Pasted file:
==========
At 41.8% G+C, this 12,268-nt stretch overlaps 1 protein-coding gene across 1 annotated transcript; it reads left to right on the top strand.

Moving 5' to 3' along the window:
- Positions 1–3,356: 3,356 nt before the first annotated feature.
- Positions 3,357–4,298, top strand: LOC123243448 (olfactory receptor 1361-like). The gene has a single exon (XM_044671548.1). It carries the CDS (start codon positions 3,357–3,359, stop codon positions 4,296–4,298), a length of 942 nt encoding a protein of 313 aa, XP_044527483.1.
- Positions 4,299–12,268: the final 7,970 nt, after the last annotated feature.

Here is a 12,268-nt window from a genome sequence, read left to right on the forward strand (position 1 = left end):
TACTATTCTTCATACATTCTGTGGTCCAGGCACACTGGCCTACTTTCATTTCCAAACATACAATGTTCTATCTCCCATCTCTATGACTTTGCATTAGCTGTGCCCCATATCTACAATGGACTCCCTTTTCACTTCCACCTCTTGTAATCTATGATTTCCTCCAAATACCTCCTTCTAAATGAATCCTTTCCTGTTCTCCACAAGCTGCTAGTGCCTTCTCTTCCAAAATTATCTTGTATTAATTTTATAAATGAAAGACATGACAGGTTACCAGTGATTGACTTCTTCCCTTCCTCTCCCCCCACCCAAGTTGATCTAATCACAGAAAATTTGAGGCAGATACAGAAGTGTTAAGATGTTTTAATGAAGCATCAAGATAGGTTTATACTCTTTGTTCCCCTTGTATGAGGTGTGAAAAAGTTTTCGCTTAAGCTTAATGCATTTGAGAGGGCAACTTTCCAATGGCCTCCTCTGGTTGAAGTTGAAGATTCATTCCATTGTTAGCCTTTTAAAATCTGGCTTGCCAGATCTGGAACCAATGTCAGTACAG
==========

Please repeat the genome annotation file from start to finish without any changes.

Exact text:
At 41.8% G+C, this 12,268-nt stretch overlaps 1 protein-coding gene across 1 annotated transcript; it reads left to right on the top strand.

Moving 5' to 3' along the window:
- Positions 1–3,356: 3,356 nt before the first annotated feature.
- Positions 3,357–4,298, top strand: LOC123243448 (olfactory receptor 1361-like). The gene has a single exon (XM_044671548.1). It carries the CDS (start codon positions 3,357–3,359, stop codon positions 4,296–4,298), a length of 942 nt encoding a protein of 313 aa, XP_044527483.1.
- Positions 4,299–12,268: the final 7,970 nt, after the last annotated feature.

Here is a 12,268-nt window from a genome sequence, read left to right on the forward strand (position 1 = left end):
TACTATTCTTCATACATTCTGTGGTCCAGGCACACTGGCCTACTTTCATTTCCAAACATACAATGTTCTATCTCCCATCTCTATGACTTTGCATTAGCTGTGCCCCATATCTACAATGGACTCCCTTTTCACTTCCACCTCTTGTAATCTATGATTTCCTCCAAATACCTCCTTCTAAATGAATCCTTTCCTGTTCTCCACAAGCTGCTAGTGCCTTCTCTTCCAAAATTATCTTGTATTAATTTTATAAATGAAAGACATGACAGGTTACCAGTGATTGACTTCTTCCCTTCCTCTCCCCCCACCCAAGTTGATCTAATCACAGAAAATTTGAGGCAGATACAGAAGTGTTAAGATGTTTTAATGAAGCATCAAGATAGGTTTATACTCTTTGTTCCCCTTGTATGAGGTGTGAAAAAGTTTTCGCTTAAGCTTAATGCATTTGAGAGGGCAACTTTCCAATGGCCTCCTCTGGTTGAAGTTGAAGATTCATTCCATTGTTAGCCTTTTAAAATCTGGCTTGCCAGATCTGGAACCAATGTCAGTACAG